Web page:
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This eBook from the Gutenberg Project consists of approximately 952 pages of information about Gargantua and Pantagruel.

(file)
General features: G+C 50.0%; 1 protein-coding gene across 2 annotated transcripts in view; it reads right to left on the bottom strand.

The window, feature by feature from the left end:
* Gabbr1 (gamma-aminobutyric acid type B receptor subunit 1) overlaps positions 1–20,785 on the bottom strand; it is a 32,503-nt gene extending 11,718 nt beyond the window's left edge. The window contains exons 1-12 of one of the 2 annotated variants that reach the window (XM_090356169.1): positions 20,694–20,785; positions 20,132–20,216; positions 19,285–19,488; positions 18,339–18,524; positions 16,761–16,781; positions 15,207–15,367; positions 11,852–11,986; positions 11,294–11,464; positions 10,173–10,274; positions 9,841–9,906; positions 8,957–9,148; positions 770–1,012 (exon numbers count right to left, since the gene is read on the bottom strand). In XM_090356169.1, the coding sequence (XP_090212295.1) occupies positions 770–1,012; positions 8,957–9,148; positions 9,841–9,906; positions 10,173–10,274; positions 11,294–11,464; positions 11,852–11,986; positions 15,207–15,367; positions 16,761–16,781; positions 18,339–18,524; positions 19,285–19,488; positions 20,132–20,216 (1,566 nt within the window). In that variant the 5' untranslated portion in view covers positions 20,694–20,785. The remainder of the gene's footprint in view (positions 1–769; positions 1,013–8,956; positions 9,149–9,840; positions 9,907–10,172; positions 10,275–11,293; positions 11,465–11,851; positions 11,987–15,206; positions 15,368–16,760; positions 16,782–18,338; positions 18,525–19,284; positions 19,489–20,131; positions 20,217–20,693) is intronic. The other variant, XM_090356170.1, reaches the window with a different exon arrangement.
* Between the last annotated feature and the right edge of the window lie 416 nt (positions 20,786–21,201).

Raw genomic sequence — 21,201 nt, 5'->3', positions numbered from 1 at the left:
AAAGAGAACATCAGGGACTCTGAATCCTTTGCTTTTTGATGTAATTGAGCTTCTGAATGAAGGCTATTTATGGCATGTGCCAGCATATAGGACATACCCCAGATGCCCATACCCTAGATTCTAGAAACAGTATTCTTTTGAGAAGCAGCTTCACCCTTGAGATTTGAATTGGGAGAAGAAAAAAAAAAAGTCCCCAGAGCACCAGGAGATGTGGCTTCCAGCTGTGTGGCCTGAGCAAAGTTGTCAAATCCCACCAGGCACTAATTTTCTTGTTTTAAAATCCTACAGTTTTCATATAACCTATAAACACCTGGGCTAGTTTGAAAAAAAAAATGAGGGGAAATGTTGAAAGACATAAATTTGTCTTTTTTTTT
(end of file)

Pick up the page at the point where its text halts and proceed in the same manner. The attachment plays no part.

may in the haste of their rage and fury of their impatience take a qui for a quo, and instead of Raminagrobis snatch up poor Panurge frank and free?  Though formerly, when I was deep in debt, they always failed.  Get you hence!  I will not go thither.  Before God, the very bare apprehension thereof is like to kill me.  To be in a place where there are greedy, famished, and hunger-starved devils; amongst factious devils—­amidst trading and trafficking devils—­O the Lord preserve me!  Get you hence!  I dare pawn my credit on it, that no Jacobin, Cordelier, Carmelite, Capuchin, Theatin, or Minim will bestow any personal presence at his interment.  The wiser they, because he hath ordained nothing for them in his latter will and testament.  The devil take me, if I go thither.  If he be damned, to his own loss and hindrance be it.  What the deuce moved him to be so snappish and depravedly bent against the good fathers of the true religion?  Why did he cast them off, reject them, and drive them quite out of his chamber, even in that very nick of time when he stood in greatest need of the aid, suffrage, and assistance of their devout prayers and holy admonitions?  Why did not he by testament leave them, at least, some jolly lumps and cantles of substantial meat, a parcel of cheek-puffing victuals, and a little belly-timber and provision for the guts of these poor folks, who have nothing but their life in this world?  Let him go thither who will, the devil take me if I go; for, if I should, the devil would not fail to snatch me up.  Cancro.  Ho, the pox!  Get you hence, Friar John!  Art thou content that thirty thousand wainload of devils should get away with thee at this same very instant?  If thou be, at my request do these three things.  First, give me thy purse; for besides that thy money is marked with crosses, and the cross is an enemy to charms, the same may befall to thee which not long ago happened to John Dodin, collector of the excise of Coudray, at the ford of Vede, when the soldiers broke the planks.  This moneyed fellow, meeting at the very brink of the bank of the ford with Friar Adam Crankcod, a Franciscan observantin of Mirebeau, promised him a new frock, provided that in the transporting of him over the water he would bear him upon his neck and shoulders, after the manner of carrying dead goats; for he was a lusty, strong-limbed, sturdy rogue.  The condition being agreed upon, Friar Crankcod trusseth himself up to his very ballocks, and layeth upon his back, like a fair little Saint Christopher, the load of the said supplicant Dodin, and so carried him gaily and with a good will, as Aeneas bore his father Anchises through the conflagration of Troy, singing in the meanwhile a pretty Ave Maris Stella.  When they were in the very deepest place of all the ford, a little above the master-wheel of the water-mill, he asked if he had any coin about him.  Yes, quoth Dodin, a whole bagful; and that he needed not to mistrust his
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